Studies have been conducted to ascertain the preventive effect of pyruvate against diabetes induced damage to DNA and associated morphogenetic changes in the mouse lens. Such changes were characterized by DNA nicks as well as by gross morphological changes in the nuclei, evident respectively by TUNEL and Hoechst staining procedures. Morphogenetic changes were also apparent by abnormal differentiation of the germinal epithelial cells and errors in their migratory pathway. These changes were prevented by simultaneous administration of pyruvate to the diabetic animals. The preventive effect of this agent is attributable to its property of scavenging oxy-radicals generated by high levels of the sugars.

The Lenstatin™ formula is not reproduced by total body, general ocular health, or Macular Degeneration nutritional supplements. Click the plus signs below to expand on each ingredient.

Lutein/ Zeaxanthin - carotenoid antioxidants found in green leafy vegetables
A prospective study of carotenoid and vitamin A intakes and risk of cataract extraction in US women

From the Department of Biostatistics and Epidemiology, School of Public Health and Health Sciences, University of Massachusetts, Amherst; the Channing Laboratory, Brigham and Women's Hospital and Harvard Medical School, Boston; the Departments of Epidemiology, Nutrition, and Biostatistics, Harvard School of Public Health, Boston; and Department of Ophthalmology, Harvard Medical School, Boston, and Massachusetts Eye and Ear Infirmary.

..Background

Oxidation of lens proteins plays a central role in the formation of age-related cataracts, suggesting that dietary antioxidants may play a role in prevention. However, the relation between specific antioxidants and risk of cataract remains uncertain.

..Objective

Our objective was to examine prospectively the association between carotenoid and vitamin A intakes and cataract extraction in women.

Methods

A prospective cohort of registered female nurses aged 45–71 y and free of diagnosed cancer was followed; in 1980, 50461 were included and others were added as they became 45 y of age for a total of 77466. Information on nutrient intake was assessed by repeated administration of a food-frequency questionnaire during 12 y of follow-up.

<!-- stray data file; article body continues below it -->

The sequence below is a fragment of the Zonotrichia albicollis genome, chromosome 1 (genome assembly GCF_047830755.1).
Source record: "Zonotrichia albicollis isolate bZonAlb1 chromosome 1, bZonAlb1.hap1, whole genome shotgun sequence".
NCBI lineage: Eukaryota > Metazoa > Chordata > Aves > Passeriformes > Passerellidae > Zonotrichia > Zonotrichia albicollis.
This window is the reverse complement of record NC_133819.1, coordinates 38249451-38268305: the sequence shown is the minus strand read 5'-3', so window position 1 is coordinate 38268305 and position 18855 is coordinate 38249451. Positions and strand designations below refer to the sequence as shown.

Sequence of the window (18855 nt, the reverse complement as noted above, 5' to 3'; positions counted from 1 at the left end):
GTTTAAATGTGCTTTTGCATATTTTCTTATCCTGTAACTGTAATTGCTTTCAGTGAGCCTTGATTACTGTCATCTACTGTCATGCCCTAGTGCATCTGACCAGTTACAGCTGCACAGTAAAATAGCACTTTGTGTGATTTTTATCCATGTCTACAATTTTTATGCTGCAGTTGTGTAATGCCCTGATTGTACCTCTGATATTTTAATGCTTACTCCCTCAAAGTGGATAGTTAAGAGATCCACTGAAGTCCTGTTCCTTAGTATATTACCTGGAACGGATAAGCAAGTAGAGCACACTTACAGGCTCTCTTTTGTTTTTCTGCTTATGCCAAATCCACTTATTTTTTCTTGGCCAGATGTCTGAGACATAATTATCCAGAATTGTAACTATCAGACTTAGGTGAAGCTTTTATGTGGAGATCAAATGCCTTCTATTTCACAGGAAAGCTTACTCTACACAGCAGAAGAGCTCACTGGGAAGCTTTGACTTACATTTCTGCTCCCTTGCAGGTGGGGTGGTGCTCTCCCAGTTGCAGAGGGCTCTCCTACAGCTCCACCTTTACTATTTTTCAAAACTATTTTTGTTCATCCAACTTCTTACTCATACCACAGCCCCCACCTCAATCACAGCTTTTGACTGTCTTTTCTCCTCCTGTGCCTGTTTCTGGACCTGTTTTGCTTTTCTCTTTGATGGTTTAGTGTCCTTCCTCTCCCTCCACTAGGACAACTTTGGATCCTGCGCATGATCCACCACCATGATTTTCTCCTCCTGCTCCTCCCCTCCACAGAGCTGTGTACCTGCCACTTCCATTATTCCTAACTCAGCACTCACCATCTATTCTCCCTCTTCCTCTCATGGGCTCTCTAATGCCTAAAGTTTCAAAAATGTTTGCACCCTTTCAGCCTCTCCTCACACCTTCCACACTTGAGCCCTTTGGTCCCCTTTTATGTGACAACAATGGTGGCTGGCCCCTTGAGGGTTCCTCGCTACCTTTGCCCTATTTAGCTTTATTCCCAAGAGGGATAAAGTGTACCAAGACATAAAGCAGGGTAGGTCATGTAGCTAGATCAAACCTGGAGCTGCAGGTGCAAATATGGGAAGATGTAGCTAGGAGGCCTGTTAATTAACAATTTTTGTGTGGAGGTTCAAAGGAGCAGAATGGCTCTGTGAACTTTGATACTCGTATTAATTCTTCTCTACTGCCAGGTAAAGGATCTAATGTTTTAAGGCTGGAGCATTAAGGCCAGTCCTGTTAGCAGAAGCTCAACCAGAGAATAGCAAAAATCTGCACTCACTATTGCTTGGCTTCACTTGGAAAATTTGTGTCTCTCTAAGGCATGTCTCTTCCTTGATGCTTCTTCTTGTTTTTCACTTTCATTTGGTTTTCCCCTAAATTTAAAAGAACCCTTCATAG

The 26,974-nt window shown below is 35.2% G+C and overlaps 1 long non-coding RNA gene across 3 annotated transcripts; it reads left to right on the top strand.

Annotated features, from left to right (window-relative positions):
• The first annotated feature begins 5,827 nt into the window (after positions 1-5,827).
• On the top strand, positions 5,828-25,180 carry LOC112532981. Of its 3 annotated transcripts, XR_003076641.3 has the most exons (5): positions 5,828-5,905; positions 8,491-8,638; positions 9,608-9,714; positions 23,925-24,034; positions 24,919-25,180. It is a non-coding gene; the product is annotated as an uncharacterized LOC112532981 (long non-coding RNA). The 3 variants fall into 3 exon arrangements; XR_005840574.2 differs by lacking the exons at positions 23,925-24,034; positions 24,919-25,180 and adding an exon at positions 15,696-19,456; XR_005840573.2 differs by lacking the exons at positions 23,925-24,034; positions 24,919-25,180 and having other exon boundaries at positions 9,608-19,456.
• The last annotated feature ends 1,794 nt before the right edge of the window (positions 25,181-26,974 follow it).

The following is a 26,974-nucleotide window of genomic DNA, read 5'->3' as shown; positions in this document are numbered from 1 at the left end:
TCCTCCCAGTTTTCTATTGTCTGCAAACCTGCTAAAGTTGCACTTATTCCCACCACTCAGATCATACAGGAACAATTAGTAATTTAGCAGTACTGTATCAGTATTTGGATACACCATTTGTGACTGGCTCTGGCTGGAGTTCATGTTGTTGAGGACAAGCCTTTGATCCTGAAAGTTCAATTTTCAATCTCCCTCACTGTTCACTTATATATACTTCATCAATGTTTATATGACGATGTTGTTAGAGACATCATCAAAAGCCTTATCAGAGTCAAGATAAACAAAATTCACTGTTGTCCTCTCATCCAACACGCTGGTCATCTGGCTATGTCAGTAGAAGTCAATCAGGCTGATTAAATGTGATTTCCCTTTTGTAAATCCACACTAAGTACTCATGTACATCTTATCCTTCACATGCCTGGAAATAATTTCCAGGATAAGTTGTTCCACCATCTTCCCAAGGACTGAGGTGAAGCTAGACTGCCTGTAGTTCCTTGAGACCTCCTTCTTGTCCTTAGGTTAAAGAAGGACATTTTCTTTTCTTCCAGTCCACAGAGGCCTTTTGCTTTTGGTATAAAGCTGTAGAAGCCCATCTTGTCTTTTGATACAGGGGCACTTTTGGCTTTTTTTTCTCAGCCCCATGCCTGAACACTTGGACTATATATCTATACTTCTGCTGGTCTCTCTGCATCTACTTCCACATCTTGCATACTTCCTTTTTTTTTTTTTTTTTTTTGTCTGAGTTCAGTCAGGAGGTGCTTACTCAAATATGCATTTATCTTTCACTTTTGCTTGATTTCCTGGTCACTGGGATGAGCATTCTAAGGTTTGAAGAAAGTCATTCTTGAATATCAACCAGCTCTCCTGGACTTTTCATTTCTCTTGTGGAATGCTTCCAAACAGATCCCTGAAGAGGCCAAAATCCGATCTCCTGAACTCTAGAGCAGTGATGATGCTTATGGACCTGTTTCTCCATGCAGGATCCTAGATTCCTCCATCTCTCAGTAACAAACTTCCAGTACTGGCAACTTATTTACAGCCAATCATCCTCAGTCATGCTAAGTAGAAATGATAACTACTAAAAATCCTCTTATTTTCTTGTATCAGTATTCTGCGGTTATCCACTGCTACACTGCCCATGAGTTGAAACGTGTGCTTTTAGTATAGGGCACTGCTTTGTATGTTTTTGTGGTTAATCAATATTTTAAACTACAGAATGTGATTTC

..Results

During 761762 person-years of follow-up, 1471 cataracts were extracted. After age, smoking, and other potential cataract risk factors were controlled for, those with the highest intake of lutein and zeaxanthin had a 22% decreased risk of cataract extraction compared with those in the lowest quintile.

Conclusions

Lutein and Zeaxanthin and foods rich in these carotenoids may decrease the risk of cataracts severe enough to require extraction.
A prospective study of carotenoid intake and risk of cataract extraction in US men

Source

From the Departments of Epidemiology, Nutrition, and Biostatistics, Harvard School of Public Health, Boston; the Channing Laboratory, Brigham and Women's Hospital and Harvard Medical School, Boston; the Department of Ophthalmology, Harvard Medical School and Massachusetts Eye and Ear Infirmary, Boston; and the Department of Biostatistics and Epidemiology, School of Public Health and Health Sciences, University of Massachusetts, Amherst.

Background

Dietary antioxidants, including carotenoids, are hypothesized to decrease the risk of age-related cataracts by preventing oxidation of proteins or lipids within the lens. However, prospective epidemiologic data concerning this phenomenon are limited.

Objective

Our objective was to examine prospectively the association between carotenoid and vitamin A intakes and cataract extraction in men.

Design

US male health professionals (n = 36644) who were 45–75 y of age in 1986 were included in this prospective cohort study. Others were subsequently included as they became 45 y of age. A detailed dietary questionnaire was used to assess intake of carotenoids and other nutrients. During 8 y of follow-up, 840 cases of senile cataract extraction were documented.

Results

We observed a modestly lower risk of cataract extraction in men with higher intakes of lutein and zeaxanthin but not of other carotenoids (α-carotene, β-carotene, lycopene, and β-cryptoxanthin) or vitamin A after other potential risk factors, including age and smoking, were controlled for. Men in the highest fifth of lutein and zeaxanthin intake had a 19% lower risk of cataract relative to men in the lowest fifth.

Conclusions

Lutein and zeaxanthin may decrease the risk of cataracts severe enough to require extraction, although this relation appears modest in magnitude. The present findings add support for recommendations to consume vegetables and fruit high in carotenoids daily.